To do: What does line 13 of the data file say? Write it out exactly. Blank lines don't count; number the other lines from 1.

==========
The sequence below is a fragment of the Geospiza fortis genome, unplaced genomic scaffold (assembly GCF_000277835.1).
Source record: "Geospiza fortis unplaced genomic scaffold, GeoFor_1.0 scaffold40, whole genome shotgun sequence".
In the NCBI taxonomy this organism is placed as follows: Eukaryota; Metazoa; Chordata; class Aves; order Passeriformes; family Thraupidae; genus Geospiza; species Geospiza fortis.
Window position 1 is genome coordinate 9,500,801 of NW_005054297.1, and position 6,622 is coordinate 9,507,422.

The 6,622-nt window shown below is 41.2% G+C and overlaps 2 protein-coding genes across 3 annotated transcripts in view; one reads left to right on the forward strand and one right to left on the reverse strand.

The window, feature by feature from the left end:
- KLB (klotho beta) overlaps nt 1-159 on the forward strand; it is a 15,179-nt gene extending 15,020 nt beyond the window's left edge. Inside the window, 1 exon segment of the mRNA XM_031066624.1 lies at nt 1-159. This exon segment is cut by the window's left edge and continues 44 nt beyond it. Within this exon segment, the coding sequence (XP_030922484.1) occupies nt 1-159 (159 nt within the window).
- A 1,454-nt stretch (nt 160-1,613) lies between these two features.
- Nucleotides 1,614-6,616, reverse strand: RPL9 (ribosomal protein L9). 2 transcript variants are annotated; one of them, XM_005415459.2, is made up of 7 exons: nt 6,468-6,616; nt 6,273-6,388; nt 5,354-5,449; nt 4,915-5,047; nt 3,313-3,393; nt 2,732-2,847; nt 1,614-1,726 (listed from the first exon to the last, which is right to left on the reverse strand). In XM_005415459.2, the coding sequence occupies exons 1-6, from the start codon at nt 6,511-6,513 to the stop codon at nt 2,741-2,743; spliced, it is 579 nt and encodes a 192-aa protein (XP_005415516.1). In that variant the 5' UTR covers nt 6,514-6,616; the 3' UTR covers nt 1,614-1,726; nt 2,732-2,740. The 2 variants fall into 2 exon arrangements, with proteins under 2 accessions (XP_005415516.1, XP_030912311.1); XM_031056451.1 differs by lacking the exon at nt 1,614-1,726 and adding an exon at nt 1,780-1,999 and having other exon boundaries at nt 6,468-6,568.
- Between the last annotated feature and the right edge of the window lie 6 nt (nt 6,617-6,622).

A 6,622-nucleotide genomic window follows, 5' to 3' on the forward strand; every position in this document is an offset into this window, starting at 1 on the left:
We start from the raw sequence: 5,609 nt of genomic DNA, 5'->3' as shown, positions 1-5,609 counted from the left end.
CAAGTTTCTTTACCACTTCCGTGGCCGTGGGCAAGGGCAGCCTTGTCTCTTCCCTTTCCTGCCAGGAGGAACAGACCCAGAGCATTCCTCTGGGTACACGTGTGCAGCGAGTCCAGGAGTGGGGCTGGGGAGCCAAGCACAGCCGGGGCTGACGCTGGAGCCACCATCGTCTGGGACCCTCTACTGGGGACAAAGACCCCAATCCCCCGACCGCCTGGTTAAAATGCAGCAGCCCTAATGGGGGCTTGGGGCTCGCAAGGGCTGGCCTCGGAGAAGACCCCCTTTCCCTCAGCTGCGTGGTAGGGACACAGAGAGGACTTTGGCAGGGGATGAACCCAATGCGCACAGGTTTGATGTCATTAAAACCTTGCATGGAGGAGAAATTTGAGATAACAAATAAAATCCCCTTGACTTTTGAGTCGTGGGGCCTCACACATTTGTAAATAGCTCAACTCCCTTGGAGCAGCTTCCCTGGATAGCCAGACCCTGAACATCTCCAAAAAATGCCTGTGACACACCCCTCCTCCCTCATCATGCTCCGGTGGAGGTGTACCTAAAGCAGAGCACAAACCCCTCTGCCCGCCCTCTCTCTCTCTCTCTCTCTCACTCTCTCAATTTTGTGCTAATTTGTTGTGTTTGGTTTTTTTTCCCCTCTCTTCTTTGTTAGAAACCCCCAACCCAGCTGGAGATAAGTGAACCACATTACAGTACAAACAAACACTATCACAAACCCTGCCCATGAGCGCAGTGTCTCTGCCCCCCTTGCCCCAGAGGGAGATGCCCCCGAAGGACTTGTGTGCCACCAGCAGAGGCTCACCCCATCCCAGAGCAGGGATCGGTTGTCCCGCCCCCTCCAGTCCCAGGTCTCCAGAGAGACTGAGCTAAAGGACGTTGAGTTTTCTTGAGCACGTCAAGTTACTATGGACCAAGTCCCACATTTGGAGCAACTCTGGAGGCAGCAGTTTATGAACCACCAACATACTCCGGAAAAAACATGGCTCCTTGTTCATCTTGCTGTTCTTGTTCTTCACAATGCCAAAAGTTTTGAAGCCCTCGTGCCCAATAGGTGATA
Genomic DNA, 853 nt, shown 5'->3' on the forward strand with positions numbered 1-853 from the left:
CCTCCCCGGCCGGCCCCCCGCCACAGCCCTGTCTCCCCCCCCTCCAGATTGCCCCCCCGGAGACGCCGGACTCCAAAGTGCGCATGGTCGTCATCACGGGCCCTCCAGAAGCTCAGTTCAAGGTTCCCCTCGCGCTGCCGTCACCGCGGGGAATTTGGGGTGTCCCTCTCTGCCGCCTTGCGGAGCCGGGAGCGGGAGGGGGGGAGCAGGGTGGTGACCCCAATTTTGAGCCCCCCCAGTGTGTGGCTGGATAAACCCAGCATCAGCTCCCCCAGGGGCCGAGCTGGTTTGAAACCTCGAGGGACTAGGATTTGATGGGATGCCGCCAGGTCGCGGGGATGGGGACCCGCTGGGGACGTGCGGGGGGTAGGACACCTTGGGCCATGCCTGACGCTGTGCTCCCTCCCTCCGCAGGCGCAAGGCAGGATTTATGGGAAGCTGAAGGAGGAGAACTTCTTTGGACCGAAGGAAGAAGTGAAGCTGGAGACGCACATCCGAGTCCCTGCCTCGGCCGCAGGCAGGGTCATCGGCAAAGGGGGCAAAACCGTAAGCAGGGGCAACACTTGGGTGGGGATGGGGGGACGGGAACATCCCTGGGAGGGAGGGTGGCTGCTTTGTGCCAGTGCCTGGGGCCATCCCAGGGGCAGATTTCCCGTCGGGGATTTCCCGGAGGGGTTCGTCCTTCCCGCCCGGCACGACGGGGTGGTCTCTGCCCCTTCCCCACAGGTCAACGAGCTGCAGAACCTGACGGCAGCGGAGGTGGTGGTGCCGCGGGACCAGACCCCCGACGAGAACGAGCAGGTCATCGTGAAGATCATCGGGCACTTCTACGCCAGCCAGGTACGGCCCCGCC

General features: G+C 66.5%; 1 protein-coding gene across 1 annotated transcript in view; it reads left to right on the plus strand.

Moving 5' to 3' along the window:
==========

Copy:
CAAGTTTCTTTACCACTTCCGTGGCCGTGGGCAAGGGCAGCCTTGTCTCTTCCCTTTCCTGCCAGGAGGAACAGACCCAGAGCATTCCTCTGGGTACACGTGTGCAGCGAGTCCAGGAGTGGGGCTGGGGAGCCAAGCACAGCCGGGGCTGACGCTGGAGCCACCATCGTCTGGGACCCTCTACTGGGGACAAAGACCCCAATCCCCCGACCGCCTGGTTAAAATGCAGCAGCCCTAATGGGGGCTTGGGGCTCGCAAGGGCTGGCCTCGGAGAAGACCCCCTTTCCCTCAGCTGCGTGGTAGGGACACAGAGAGGACTTTGGCAGGGGATGAACCCAATGCGCACAGGTTTGATGTCATTAAAACCTTGCATGGAGGAGAAATTTGAGATAACAAATAAAATCCCCTTGACTTTTGAGTCGTGGGGCCTCACACATTTGTAAATAGCTCAACTCCCTTGGAGCAGCTTCCCTGGATAGCCAGACCCTGAACATCTCCAAAAAATGCCTGTGACACACCCCTCCTCCCTCATCATGCTCCGGTGGAGGTGTACCTAAAGCAGAGCACAAACCCCTCTGCCCGCCCTCTCTCTCTCTCTCTCTCTCACTCTCTCAATTTTGTGCTAATTTGTTGTGTTTGGTTTTTTTTCCCCTCTCTTCTTTGTTAGAAACCCCCAACCCAGCTGGAGATAAGTGAACCACATTACAGTACAAACAAACACTATCACAAACCCTGCCCATGAGCGCAGTGTCTCTGCCCCCCTTGCCCCAGAGGGAGATGCCCCCGAAGGACTTGTGTGCCACCAGCAGAGGCTCACCCCATCCCAGAGCAGGGATCGGTTGTCCCGCCCCCTCCAGTCCCAGGTCTCCAGAGAGACTGAGCTAAAGGACGTTGAGTTTTCTTGAGCACGTCAAGTTACTATGGACCAAGTCCCACATTTGGAGCAACTCTGGAGGCAGCAGTTTATGAACCACCAACATACTCCGGAAAAAACATGGCTCCTTGTTCATCTTGCTGTTCTTGTTCTTCACAATGCCAAAAGTTTTGAAGCCCTCGTGCCCAATAGGTGATA